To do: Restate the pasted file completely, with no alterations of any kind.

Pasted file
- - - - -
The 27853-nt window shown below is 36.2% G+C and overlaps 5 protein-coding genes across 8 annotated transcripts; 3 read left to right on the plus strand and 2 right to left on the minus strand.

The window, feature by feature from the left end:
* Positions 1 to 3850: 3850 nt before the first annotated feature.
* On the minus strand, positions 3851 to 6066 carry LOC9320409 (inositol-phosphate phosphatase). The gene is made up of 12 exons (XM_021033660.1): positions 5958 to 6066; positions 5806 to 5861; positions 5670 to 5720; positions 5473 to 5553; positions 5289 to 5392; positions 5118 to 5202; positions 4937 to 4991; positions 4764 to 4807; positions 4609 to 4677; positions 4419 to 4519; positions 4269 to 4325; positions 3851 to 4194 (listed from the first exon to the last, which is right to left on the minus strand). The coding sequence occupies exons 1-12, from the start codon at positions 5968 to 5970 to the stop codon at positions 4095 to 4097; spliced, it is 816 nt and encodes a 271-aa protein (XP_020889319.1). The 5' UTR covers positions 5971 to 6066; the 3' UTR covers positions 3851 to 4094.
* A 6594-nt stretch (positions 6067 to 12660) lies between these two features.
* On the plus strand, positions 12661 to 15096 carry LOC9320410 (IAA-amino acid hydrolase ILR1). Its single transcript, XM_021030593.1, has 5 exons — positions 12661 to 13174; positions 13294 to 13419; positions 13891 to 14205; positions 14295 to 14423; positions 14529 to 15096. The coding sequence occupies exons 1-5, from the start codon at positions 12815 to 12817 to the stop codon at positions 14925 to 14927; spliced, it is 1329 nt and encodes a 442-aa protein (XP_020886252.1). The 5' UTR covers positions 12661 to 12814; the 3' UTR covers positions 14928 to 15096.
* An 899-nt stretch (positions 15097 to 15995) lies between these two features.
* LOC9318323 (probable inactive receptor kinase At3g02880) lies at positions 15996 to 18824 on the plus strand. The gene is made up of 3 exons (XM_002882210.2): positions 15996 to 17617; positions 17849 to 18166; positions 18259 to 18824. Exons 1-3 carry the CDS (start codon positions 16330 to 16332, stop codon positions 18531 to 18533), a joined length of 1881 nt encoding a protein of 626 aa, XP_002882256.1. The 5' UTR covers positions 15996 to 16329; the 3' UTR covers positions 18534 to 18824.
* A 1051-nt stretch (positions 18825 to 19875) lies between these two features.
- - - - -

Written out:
The 27853-nt window shown below is 36.2% G+C and overlaps 5 protein-coding genes across 8 annotated transcripts; 3 read left to right on the plus strand and 2 right to left on the minus strand.

The window, feature by feature from the left end:
* Positions 1 to 3850: 3850 nt before the first annotated feature.
* On the minus strand, positions 3851 to 6066 carry LOC9320409 (inositol-phosphate phosphatase). The gene is made up of 12 exons (XM_021033660.1): positions 5958 to 6066; positions 5806 to 5861; positions 5670 to 5720; positions 5473 to 5553; positions 5289 to 5392; positions 5118 to 5202; positions 4937 to 4991; positions 4764 to 4807; positions 4609 to 4677; positions 4419 to 4519; positions 4269 to 4325; positions 3851 to 4194 (listed from the first exon to the last, which is right to left on the minus strand). The coding sequence occupies exons 1-12, from the start codon at positions 5968 to 5970 to the stop codon at positions 4095 to 4097; spliced, it is 816 nt and encodes a 271-aa protein (XP_020889319.1). The 5' UTR covers positions 5971 to 6066; the 3' UTR covers positions 3851 to 4094.
* A 6594-nt stretch (positions 6067 to 12660) lies between these two features.
* On the plus strand, positions 12661 to 15096 carry LOC9320410 (IAA-amino acid hydrolase ILR1). Its single transcript, XM_021030593.1, has 5 exons — positions 12661 to 13174; positions 13294 to 13419; positions 13891 to 14205; positions 14295 to 14423; positions 14529 to 15096. The coding sequence occupies exons 1-5, from the start codon at positions 12815 to 12817 to the stop codon at positions 14925 to 14927; spliced, it is 1329 nt and encodes a 442-aa protein (XP_020886252.1). The 5' UTR covers positions 12661 to 12814; the 3' UTR covers positions 14928 to 15096.
* An 899-nt stretch (positions 15097 to 15995) lies between these two features.
* LOC9318323 (probable inactive receptor kinase At3g02880) lies at positions 15996 to 18824 on the plus strand. The gene is made up of 3 exons (XM_002882210.2): positions 15996 to 17617; positions 17849 to 18166; positions 18259 to 18824. Exons 1-3 carry the CDS (start codon positions 16330 to 16332, stop codon positions 18531 to 18533), a joined length of 1881 nt encoding a protein of 626 aa, XP_002882256.1. The 5' UTR covers positions 15996 to 16329; the 3' UTR covers positions 18534 to 18824.
* A 1051-nt stretch (positions 18825 to 19875) lies between these two features.